The Syriac Vulgate of the New Testament (Peshitta) appeared before the Fourth Century, and appears to shed some light that "the savior Jesus Christ" and "the great God" were appositive phrases.
The verse appears as follows:
Titus 2:13 (Syriac Vulgate)
The word for "glory" (highlighted in yellow above) possesses the third person singular suffix. We can compare with Kiraz (2003) as follows:
The words that follow the word for "glory" are all emphatic, which means they are definite. The words "Jesus Christ" are modified by the adjective for savior, which is emphatic.
In other words, all the nouns/adjectives following the word for "glory" are in the emphatic case; the masculine singular suffix to the noun for "glory" is in the third person masculine singular (and thus referring to the "glory" of one particular person); and finally, the phrase "and of our savior Jesus Christ" does not possess the indicator for the genitive case (ܕ), which suggests it is an appositive for the phrase immediately preceding, which is "of the great God."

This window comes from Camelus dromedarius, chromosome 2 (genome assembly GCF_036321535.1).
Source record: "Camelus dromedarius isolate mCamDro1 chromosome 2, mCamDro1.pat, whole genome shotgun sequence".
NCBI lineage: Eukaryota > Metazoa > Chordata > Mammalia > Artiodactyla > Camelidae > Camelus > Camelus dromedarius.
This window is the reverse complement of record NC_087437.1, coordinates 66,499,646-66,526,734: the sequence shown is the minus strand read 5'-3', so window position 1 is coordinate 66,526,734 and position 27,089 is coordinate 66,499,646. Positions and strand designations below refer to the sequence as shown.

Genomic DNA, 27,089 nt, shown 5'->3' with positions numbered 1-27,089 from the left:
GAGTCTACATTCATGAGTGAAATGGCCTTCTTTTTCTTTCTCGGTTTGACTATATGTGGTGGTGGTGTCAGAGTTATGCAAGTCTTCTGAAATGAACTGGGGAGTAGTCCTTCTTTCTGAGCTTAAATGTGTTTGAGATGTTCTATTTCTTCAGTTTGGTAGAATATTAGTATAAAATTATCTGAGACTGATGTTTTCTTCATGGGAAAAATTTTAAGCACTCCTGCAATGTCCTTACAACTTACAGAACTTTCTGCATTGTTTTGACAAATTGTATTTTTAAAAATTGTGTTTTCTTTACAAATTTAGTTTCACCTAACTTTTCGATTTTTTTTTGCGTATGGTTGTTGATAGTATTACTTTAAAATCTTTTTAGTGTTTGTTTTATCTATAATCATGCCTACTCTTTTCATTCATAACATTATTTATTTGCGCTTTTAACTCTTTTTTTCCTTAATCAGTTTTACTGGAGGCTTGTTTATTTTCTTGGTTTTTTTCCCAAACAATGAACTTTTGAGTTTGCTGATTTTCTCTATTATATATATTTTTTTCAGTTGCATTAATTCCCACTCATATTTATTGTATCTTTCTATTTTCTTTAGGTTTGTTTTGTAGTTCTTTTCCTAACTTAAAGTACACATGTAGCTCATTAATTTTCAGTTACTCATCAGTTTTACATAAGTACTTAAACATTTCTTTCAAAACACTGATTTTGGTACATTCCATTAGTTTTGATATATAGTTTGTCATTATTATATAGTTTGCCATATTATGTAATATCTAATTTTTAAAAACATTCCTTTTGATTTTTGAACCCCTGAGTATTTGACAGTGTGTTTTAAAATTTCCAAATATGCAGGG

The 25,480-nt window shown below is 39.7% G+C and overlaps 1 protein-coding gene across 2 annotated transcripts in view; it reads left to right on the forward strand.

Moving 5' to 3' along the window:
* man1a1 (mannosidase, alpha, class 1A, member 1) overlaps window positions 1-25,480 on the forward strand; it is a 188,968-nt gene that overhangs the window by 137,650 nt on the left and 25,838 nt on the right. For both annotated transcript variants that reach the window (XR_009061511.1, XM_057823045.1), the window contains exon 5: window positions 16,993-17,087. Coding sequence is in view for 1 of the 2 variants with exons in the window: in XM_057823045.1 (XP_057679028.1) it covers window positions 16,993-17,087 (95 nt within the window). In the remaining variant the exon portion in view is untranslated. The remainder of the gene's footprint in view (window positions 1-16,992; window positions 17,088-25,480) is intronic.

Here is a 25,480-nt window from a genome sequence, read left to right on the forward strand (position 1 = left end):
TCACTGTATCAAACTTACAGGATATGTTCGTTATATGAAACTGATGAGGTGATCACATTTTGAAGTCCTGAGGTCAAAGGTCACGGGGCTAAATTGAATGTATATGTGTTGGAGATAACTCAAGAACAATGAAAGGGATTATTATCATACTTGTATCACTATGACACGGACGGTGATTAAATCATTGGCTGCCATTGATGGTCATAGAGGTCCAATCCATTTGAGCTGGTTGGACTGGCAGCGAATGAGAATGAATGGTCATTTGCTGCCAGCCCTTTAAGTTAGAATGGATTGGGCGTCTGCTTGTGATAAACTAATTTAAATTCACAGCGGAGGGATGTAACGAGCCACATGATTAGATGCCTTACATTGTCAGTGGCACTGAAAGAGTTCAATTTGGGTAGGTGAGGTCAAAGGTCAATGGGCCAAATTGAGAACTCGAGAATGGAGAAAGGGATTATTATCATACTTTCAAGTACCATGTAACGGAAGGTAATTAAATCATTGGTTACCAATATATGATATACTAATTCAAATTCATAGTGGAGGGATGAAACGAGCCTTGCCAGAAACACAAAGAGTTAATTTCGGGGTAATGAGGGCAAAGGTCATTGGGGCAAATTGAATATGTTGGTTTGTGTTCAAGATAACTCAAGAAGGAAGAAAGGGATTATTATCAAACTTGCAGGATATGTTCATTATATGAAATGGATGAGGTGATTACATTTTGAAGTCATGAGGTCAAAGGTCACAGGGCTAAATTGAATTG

In summary, the grammatical structure of this verse in the Peshitta suggests that the Syriac writers during the Fourth Century (or earlier) had taken the phrase "and of our savior Jesus Christ" in this verse to be an appositive for the phrase "of the great God."
Kiraz, George Anton (2003). Analytical Lexicon of the Syriac New Testament. Bellingham, WA: Logos Bible Software.